The ESCC mostly occurs in less-developed regions of the world. More than 50% of the ESCC cases were located in China (53%, 210 000 cases) [1]. Henan province carried the highest burden of ESCC in China [21]. Based on huge patient number, in light of past trials and the results of our studies, we designed the multicenter RCT in China [22]. Compared with past trials, we emphasized standard surgical procedures and a standard range of lymphadenectomy. The recruitment of 528 cases will be done within 2.5 years ClinicalTrials.gov Identifier: NCT02395705. Hopefully, it will provide a conclusion for the using of NAC with total two-field lymphadenectomy for ESCC.


NAC with TP followed by MIE with total two-field lymphadenectomy is better than primary surgery in terms of OS without additional serious adverse events. This combined therapy might be a highly recommended treatment modality for patients with stage II/III ESCC.


This project was supported by the Henan provincial public health authority (Grant Number. 201501003), the Henan province ministry of education (Grant Number. 17A320048) and the Wu Jieping fund (Grant Number. 320.6799.15062 and 320.2730.1892).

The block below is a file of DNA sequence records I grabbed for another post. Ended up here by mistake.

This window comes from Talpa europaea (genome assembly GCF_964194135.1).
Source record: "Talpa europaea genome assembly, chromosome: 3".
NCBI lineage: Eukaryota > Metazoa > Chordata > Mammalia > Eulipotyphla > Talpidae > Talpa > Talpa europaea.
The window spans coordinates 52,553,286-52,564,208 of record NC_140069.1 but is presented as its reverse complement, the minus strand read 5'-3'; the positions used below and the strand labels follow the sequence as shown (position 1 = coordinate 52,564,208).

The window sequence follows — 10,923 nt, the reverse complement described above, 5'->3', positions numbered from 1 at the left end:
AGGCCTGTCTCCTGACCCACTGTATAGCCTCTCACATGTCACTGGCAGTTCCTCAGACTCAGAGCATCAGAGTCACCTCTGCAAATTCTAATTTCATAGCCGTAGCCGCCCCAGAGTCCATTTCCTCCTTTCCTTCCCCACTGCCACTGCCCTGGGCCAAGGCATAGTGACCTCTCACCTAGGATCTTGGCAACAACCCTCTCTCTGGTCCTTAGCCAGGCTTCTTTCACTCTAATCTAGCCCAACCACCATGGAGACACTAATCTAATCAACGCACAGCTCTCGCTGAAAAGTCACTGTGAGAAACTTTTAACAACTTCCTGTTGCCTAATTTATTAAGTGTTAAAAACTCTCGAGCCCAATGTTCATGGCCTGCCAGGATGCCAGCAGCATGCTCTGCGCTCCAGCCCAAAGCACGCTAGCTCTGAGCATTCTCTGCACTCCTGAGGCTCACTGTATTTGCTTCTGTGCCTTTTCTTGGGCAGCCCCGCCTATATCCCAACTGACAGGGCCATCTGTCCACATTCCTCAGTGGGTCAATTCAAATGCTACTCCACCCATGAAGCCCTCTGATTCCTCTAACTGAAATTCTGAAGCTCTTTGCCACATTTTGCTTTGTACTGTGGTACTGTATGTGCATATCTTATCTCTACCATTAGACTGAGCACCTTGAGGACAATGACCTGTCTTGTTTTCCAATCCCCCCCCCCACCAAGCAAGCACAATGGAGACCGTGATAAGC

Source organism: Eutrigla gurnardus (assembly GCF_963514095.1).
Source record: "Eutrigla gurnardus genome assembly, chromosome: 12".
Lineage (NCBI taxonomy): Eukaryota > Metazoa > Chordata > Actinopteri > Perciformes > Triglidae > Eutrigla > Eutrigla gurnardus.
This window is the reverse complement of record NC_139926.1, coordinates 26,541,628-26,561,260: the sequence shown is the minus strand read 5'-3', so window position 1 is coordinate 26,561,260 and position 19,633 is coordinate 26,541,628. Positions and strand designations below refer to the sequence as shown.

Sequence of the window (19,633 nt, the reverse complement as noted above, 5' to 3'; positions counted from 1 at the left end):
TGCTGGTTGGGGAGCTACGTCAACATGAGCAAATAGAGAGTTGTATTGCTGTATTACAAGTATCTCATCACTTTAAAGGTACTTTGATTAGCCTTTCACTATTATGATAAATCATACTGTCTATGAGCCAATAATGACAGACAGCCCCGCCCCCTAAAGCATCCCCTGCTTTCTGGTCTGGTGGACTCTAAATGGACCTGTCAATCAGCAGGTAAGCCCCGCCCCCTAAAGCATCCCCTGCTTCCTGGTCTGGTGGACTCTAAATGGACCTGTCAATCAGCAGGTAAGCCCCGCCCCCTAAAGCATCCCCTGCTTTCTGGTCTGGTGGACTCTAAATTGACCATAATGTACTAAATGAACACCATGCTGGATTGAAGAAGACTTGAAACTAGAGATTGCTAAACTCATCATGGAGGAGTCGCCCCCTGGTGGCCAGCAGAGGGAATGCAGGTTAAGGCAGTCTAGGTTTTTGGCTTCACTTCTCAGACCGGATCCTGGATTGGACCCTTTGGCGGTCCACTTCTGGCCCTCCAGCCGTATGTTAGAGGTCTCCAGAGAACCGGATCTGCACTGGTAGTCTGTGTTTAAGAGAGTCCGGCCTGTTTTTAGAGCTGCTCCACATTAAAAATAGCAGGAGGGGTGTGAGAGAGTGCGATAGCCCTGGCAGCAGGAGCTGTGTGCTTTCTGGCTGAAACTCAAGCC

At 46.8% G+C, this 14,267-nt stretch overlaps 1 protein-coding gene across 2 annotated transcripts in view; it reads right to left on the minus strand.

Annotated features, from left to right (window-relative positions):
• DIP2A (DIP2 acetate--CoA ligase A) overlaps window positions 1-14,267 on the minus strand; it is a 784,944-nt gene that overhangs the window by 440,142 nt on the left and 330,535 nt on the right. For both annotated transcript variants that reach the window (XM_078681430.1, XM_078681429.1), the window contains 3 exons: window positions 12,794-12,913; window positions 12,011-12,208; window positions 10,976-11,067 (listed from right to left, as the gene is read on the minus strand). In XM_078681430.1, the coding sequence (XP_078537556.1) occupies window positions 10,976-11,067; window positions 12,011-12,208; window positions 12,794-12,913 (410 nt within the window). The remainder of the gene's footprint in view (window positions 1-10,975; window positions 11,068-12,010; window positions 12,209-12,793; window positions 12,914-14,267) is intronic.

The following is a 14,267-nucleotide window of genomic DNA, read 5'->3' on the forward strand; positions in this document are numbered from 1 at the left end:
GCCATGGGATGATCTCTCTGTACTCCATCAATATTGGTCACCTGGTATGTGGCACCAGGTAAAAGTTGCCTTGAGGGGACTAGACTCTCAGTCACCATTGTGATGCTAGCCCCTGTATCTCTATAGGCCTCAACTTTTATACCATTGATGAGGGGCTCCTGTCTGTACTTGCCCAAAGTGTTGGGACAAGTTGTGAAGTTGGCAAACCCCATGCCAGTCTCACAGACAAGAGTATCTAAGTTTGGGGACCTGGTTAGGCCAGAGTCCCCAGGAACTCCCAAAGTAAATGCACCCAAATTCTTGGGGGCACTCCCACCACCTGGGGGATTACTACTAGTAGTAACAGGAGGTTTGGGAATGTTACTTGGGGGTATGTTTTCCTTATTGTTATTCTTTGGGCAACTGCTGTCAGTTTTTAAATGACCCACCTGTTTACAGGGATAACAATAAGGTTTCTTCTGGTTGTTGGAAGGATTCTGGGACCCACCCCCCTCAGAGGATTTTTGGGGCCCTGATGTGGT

Ethics approval

The study was approved by the Henan Cancer Hospital Ethics Committee, approval number: 2016ct081

Authors' contributions

Y. Z., and Y. L. had full access to all of the data in the study and takes responsibility for the integrity of the data and the accuracy of the data analysis. Y. Z., X. L., R. Z., Z. W., H. S., and S. L. contributed substantially to the study design, data analysis and interpretation, and the writing of the manuscript. Y. Z., Y. L., Z. W., H. S., and S. L.

Competing Interests

The authors have declared that no competing interest exists.


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Author contact

Corresponding address Corresponding author: Li Yin, MD, PhD, Department of Thoracic Surgery, The Affiliated Cancer Hospital of Zhengzhou University, Henan Cancer Hospital, Zhengzhou, Henan 450008, P. R. China. Tel.: +86 371 65587226; E-mail address: liyin0825com

Received 2018-8-19
Accepted 2019-1-4
Published 2019-1-29